So, you’re thinking about trying for a baby, or you’ve already started trying and you’re wondering whether there’s anything you can do to increase your chances of conceiving naturally, right?

What about all those supplements you see in the health aisle at the supermarket? Or the ones you’ve read about online?

Is there real evidence they work? Can they do harm? Is there a cheaper alternative? You’ll probably have lots of questions. Here we try to explain the truth to help you make an informed decision...

What should I avoid while shopping for pre-pregnancy supplements?

Vitamin A – also known as retinol. Large amounts of vitamin A can be harmful to your baby, so if you’re pregnant or are even trying for a baby, don’t eat liver or liver products as these are very high in vitamin A. Other foods that are high in vitamin A include oily fish and fish liver oil. You should avoid taking any supplements containing vitamin A.

Should I try a pre-pregnancy/fertility supplements?  

Smiling woman in bed holding a glass of water and pills.jpeg

There are lots of supplements out there that offer to boost your body’s ability to become pregnant or create an environment for a baby to thrive more within you.

Scientific evidence of their impact varies, but if you do some research and decide you want to try supplements, they are unlikely to do any harm, so long as they don’t feature any vitamins you should be avoiding!

Pre-pregnancy multi-vitamins

These often expensive supplements usually claim to top up your essential vitamins to make it easier to conceive and ensure that as soon as you conceive the developing cells have all the fuel they need to start the pregnancy process strongly.

They usually promote that they are high in zinc, vitamins C and B12 and folic acid, all things you do need in your diet if you plan to conceive.

Does it work? There’s no evidence to suggest taking these supplements improves the chances of getting pregnant, however the vitamins they highlight are recommended to be taken if you are planning to become pregnant. You may wish to source cheaper alternatives to these (zinc, vitamin B12, folic acid) but there are plenty of pregnancy-specific brands that won’t harm you or baby.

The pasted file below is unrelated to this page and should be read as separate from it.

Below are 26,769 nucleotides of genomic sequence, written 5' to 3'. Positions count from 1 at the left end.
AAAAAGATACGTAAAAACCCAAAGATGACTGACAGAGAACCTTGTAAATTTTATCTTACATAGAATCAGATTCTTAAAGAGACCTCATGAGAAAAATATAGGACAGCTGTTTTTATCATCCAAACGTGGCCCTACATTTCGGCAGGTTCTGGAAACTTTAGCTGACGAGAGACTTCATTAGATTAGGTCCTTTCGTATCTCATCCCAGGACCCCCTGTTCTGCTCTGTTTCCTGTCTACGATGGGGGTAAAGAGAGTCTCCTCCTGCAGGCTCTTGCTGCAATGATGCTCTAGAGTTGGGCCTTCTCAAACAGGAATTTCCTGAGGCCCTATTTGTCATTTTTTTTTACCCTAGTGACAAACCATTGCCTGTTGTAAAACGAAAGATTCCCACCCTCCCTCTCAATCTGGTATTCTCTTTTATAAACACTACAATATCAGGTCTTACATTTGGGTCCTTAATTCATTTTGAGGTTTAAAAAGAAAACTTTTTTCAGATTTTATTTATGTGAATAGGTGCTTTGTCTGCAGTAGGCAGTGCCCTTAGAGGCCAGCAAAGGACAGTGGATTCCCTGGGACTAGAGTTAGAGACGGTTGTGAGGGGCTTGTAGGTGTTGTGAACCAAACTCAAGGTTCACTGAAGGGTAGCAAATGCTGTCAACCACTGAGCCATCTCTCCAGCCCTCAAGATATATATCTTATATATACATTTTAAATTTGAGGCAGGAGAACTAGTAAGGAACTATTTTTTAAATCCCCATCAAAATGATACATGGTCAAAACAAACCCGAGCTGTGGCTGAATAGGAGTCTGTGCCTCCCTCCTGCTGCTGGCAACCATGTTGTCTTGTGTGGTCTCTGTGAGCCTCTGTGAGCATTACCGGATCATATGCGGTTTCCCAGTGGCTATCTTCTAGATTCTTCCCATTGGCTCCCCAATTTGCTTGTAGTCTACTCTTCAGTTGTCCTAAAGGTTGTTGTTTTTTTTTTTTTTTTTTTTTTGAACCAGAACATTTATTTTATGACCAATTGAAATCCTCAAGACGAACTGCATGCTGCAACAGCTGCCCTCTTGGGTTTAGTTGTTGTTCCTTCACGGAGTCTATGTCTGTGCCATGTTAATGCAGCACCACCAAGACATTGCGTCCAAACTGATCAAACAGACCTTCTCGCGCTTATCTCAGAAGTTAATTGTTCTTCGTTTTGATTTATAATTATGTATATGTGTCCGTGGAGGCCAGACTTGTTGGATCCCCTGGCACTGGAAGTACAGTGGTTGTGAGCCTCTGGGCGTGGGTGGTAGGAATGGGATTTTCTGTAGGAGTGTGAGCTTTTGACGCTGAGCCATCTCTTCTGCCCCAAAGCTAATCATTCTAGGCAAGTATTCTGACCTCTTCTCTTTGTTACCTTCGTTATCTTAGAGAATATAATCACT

Supplements to take before pregnancy

There are some supplements you need to take pre-pregnancy to help give baby the best chance of a healthy birth. Some reduce the risk of birth defects while others help the early foetus absorb the nutrients it needs.

  • Folic acid – 400mcg of folic acid a day for at least a month before pregnancy and during your first trimester can significantly decrease the chances of birth defects.
  • Iron – this is an essential mineral for women who are trying to conceive. Iron is good for general health, energy levels and the formation of oxygen-carrying red blood cells. Becoming deficient in iron can have an impact on fertility. Food containing iron includes lean red meat, tinned fish, eggs, apricots, raisins, sesame seeds and fortified cereals.
  • Calcium – it’s recommended that women trying to conceive should consume around 1,000mg a day because when you do become pregnant, your growing baby will need calcium. Research has shown that calcium has an important role to play in creating the environment for the sperm to reach the egg. You can take a calcium supplement or an over the counter prenatal formula. Calcium is also found in dairy produce and leafy greens.
  • Vitamin B6 – women who consumed at least 10 mg of vitamin B6 before they conceived reported less morning sickness than those who didn’t. So take this vitamin now to head off pregnancy symptoms after you conceive.
  • Multivitamins – if you’re not already taking multivitamins, then start taking them now. In a study following over 18,000 women who were trying to get pregnant, researchers found a correlation between taking a multivitamin supplement and having a lower chance of ovulation problems.
  • Vitamin D – vitamin D is important for immunity and the absorption of calcium. Low levels before and during pregnancy can affect the growth and development of the baby.

Supplements for him


Your partner also needs to ensure they’re getting the right vitamins and minerals before beginning to try for a baby. We’re not talking protein shakes here either.

There are a number of important nutrients that can aid the production of healthy sperm including zinc, folate, and antioxidants such as vitamin C.

As with pre-pregnancy supplements for women, you don’t need to purchase expensive, dedicated pregnancy multi-vitamins for men, just to make sure that whatever vitamins they take already have the right ingredients.

Do you know how to get get your body in prime condition for pregnancy or fertility treatment? Take our quiz to see how much you know about staying healthy for pregnancy.


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Mr Andrew Drakeley Andrew Drakeley

Mr Andrew Drakeley is the Clinical Director at the Hewitt Fertility Centre, working principally at the Liverpool Women’s site but with managerial responsibility for Knutsford.

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